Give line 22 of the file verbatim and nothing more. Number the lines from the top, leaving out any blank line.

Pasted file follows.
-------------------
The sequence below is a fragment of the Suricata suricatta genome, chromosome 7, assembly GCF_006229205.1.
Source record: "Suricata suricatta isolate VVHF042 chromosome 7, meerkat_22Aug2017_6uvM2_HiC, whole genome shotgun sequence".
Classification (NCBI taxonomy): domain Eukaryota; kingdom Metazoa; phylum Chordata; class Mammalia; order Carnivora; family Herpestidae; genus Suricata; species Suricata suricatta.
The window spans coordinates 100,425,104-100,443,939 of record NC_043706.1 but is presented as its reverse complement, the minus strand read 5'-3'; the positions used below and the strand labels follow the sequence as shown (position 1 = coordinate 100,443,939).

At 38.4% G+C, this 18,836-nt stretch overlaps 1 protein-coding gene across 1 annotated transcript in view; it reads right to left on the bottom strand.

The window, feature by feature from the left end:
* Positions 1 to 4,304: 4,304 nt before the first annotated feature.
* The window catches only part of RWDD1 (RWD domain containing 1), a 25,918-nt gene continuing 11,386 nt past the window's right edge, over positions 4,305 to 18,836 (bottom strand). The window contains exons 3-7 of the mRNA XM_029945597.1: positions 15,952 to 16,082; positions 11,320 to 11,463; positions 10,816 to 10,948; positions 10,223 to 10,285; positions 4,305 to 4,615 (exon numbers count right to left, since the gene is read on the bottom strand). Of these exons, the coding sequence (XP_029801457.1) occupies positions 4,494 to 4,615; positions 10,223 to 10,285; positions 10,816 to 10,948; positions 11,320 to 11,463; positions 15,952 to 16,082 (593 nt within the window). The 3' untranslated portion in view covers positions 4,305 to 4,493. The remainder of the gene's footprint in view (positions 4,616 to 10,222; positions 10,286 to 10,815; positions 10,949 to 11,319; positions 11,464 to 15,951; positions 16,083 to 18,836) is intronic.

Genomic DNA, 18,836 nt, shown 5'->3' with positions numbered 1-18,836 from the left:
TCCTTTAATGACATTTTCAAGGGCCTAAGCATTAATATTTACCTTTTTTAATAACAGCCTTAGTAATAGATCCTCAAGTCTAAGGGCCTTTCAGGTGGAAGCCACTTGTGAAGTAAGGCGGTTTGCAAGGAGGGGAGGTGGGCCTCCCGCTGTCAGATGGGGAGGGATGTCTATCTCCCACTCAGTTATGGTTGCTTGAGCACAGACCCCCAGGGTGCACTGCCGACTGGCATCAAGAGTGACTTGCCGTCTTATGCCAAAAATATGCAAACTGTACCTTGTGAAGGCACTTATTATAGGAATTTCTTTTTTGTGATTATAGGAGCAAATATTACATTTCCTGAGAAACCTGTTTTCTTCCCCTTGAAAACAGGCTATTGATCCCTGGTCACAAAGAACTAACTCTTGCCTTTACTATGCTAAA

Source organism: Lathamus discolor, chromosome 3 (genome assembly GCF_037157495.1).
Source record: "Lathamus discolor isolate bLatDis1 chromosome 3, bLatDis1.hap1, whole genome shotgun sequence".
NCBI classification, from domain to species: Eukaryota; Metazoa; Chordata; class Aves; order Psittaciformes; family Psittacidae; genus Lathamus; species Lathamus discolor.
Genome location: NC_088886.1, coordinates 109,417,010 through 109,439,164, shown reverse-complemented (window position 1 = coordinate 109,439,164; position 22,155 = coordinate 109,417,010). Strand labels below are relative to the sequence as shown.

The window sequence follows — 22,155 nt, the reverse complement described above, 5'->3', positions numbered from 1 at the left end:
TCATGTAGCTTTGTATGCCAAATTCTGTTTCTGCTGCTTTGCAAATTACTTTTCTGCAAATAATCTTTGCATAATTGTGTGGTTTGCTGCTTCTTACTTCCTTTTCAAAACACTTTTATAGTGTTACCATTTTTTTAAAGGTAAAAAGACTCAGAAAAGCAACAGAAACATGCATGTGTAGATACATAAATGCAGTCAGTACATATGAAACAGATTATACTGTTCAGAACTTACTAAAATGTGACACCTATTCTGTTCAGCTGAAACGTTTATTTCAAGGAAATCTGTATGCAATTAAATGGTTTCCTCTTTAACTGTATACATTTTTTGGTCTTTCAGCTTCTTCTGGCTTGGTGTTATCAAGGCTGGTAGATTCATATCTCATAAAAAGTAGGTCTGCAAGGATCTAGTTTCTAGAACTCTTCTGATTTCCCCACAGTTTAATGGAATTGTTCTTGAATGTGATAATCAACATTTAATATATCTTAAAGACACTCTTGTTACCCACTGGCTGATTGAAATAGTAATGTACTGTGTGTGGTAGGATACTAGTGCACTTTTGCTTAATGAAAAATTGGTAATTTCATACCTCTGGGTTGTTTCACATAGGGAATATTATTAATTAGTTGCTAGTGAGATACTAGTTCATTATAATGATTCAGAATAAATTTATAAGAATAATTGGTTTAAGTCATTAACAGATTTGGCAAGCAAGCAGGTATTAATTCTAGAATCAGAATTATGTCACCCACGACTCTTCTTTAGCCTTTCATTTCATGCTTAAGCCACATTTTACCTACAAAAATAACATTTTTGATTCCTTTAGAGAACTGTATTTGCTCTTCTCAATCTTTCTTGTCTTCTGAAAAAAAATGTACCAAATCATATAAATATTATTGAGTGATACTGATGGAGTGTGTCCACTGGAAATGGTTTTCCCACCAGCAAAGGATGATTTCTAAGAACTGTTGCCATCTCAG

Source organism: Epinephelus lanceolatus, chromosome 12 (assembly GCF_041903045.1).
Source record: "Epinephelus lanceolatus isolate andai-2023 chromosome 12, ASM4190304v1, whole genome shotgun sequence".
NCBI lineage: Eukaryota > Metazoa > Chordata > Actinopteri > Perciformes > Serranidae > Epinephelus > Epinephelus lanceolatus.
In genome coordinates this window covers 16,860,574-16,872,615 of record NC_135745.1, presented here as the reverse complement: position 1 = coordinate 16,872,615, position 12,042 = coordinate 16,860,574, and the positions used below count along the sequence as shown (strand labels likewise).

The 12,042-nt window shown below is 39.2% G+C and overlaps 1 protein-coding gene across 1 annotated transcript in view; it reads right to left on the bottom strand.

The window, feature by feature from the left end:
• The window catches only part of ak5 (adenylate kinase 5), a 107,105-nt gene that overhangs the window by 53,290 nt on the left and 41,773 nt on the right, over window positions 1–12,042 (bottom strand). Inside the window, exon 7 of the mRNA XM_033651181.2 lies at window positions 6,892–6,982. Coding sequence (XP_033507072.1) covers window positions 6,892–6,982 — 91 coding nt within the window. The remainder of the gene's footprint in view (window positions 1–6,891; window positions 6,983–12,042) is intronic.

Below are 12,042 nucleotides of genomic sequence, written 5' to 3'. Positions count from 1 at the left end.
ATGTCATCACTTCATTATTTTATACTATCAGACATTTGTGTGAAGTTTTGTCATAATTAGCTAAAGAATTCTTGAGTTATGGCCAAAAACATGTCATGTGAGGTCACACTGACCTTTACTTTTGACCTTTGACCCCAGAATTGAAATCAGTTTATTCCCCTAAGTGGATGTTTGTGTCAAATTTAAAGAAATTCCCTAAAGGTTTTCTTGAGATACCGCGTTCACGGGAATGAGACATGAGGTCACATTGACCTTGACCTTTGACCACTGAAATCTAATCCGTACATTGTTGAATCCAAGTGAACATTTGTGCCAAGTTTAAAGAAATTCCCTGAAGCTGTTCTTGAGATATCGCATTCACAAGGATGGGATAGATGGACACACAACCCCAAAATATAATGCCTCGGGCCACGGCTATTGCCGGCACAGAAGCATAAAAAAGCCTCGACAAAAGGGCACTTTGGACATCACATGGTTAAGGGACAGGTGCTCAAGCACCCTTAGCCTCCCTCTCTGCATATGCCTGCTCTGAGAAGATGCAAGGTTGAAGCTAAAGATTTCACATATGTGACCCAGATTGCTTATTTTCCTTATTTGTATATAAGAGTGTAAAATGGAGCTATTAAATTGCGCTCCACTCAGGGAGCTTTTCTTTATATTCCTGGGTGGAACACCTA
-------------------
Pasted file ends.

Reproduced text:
The window, feature by feature from the left end: